One of the horror genre's "most widely read critics" (Rue Morgue # 68), "an accomplished film journalist" (Comic Buyer's Guide #1535), and the award-winning author of Horror Films of the 1980s (2007), The Rock and Roll Film Encyclopedia (2007) and Horror Films of the 1970s (2002), John Kenneth Muir, presents his blog on film, television and nostalgia, named one of the Top 100 Film Studies Blog on the Net.
To this day, I cherish memories of an early birthday (I must have
been four or five years old...) when I received this glorious"Prehistoric Play Set" sold and marketed by Louis Marx Co.,
In particular, I have very distinct memories of opening up the
huge playset box in our living room at my home at 7 Clinton Road in Glen Ridge,
New Jersey, seeing the contents, and playing madly with the dinosaurs (and
cave-men) for hours, even as my granny visited.
I seem to remember that my granny gave me the set, but my memory
could be confused in that regard. As a child, I was absolutely obsessed with
dinosaurs, so this was the perfect gift.
This huge prehistoric Marx playset (tagged as Style 3398 on the box -- whatever
that means...) comes "complete with Cavemen * Animals * Mountains * Ferns * Trees."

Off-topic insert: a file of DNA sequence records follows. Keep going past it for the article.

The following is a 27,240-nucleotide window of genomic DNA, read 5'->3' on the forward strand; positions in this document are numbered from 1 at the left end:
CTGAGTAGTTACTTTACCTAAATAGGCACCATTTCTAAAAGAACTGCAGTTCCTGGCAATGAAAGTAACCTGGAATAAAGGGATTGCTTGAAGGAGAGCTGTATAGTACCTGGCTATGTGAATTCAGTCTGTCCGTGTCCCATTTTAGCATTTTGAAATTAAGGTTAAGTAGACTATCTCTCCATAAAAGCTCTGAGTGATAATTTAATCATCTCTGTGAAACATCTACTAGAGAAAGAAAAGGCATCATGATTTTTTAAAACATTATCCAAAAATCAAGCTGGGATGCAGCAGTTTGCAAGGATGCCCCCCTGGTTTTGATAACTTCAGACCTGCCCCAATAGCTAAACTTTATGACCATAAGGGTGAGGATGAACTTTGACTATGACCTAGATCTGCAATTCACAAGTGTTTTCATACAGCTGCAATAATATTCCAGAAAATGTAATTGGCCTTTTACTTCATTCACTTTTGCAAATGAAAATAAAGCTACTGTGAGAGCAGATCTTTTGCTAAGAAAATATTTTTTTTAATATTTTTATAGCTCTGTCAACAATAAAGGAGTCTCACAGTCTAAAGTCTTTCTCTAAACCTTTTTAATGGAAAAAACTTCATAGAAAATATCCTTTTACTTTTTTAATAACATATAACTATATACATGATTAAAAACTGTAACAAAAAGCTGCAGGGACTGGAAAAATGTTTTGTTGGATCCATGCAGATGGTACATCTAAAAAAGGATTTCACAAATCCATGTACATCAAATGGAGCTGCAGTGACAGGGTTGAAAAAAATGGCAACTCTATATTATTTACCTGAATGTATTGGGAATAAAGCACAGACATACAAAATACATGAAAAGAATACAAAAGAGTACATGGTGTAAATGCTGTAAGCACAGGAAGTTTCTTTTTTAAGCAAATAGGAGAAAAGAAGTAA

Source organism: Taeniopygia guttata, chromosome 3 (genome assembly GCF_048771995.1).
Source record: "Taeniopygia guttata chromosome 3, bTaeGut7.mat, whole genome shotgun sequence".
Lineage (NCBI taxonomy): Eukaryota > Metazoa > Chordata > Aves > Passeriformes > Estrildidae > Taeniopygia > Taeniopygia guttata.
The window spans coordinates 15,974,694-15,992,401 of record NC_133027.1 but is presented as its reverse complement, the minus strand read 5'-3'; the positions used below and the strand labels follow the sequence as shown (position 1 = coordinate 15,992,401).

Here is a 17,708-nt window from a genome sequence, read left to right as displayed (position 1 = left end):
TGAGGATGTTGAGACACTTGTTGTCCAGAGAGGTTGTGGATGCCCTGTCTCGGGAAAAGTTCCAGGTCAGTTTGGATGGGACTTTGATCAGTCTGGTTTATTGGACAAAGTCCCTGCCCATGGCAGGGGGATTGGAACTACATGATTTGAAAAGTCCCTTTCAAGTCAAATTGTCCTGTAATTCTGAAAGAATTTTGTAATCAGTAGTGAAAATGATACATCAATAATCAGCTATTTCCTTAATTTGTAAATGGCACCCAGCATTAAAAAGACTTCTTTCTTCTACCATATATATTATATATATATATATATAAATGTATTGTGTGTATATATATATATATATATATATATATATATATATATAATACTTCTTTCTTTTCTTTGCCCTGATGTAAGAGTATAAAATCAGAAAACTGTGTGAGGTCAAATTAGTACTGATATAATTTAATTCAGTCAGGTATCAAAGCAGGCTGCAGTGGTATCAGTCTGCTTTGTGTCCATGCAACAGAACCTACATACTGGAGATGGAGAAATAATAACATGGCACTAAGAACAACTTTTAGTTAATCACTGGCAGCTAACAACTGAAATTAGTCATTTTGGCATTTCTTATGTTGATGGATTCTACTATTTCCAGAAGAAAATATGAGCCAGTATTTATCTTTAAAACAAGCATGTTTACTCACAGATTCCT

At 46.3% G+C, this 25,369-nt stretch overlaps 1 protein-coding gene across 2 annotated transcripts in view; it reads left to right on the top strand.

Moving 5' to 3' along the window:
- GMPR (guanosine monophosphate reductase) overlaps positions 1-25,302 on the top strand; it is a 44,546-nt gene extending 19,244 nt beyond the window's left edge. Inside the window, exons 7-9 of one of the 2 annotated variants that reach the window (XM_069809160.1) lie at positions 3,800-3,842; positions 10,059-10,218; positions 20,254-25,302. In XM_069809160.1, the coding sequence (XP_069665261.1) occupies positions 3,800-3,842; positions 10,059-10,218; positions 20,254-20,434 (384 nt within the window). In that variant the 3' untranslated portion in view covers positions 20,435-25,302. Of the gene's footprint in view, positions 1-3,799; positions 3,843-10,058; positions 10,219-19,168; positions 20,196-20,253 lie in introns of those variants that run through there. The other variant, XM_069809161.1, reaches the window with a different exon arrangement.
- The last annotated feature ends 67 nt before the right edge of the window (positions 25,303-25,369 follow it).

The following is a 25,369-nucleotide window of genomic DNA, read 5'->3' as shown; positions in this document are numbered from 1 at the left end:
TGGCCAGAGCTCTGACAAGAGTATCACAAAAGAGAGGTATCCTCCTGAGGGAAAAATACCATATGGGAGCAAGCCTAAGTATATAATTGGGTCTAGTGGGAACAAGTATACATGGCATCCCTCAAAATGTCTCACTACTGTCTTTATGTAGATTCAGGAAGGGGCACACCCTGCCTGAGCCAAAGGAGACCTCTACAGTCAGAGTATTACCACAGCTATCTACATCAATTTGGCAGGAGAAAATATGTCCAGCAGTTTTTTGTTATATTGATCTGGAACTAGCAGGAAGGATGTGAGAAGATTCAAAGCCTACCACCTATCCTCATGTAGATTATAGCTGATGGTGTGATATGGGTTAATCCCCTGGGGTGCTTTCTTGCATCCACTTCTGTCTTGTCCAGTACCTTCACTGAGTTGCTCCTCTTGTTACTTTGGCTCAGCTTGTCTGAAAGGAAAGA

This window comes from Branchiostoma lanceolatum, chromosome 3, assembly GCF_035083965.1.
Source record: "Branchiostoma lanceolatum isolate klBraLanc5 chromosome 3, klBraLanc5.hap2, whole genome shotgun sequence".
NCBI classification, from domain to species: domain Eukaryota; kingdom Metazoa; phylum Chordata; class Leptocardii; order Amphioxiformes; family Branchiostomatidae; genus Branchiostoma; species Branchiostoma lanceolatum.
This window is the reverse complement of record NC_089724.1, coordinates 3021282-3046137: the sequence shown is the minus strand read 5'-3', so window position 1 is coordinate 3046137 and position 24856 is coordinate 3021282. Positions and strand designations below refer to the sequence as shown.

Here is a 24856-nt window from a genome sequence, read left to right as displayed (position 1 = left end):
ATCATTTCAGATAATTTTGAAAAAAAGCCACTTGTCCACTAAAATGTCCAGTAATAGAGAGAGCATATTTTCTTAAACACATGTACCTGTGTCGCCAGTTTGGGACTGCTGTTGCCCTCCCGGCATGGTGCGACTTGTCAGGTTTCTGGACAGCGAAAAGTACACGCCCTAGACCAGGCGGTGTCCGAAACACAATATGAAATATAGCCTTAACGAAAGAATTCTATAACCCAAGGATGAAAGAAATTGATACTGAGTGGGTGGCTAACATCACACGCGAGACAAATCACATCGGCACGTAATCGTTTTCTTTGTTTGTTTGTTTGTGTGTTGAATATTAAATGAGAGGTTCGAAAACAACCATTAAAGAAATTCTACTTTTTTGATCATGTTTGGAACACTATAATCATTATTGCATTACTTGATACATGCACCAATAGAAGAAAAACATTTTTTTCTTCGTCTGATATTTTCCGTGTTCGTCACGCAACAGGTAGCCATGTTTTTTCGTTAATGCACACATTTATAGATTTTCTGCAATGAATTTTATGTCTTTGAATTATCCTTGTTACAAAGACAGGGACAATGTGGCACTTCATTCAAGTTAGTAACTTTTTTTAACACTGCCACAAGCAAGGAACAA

There are probably about thirty-six dinosaurs or prehistoric
creatures included in the set, plus a cave-person dwelling (reachable by
ladder...) and plastic mountains (complete with a ridge and a small lake...).
Populating the set are ten or so plastic cave-men molded in various
action-oriented poses (some poised to throw rocks at the nearby dinosaurs, no
Among the dinosaurs included (molded in green, grey and brown...)
are the Allosaurus, the armored Ankylosaurus and Stegosaurus, a Dimetrodon, an
Iguanadon, the duck-billed Trachodon, the horned Triceratops, and a
Brontosaurus. There was a T-Rex, a Woolly Mammoth, and even a saber-toothed
tiger too. Now, you may realize that these creatures didn't actually all exist
in the same time period, but as a kid I didn't care much about the scientific
accuracy of the toys.
Simply put, this was Skull Island, the Lost World, the Land of the
Lost, Monster Island, and the Valley of the Dinosaurs all rolled into one great
toy, and I spent many a day sending in "modern" plastic tanks and
soldiers to battle these small plastic behemoths.
Somehow, I had managed to hold on to one squatting plastic caveman
(!) from this set for over thirty five years, but in 2008, I acquired a
complete playset on E-Bay. It was a gift for Joel on his third birthday, but
these days, he lets me display it in my home office. My wife insists that was the
(secret) plan all along.
She may be right. Even at my age, I love visiting this “lost world”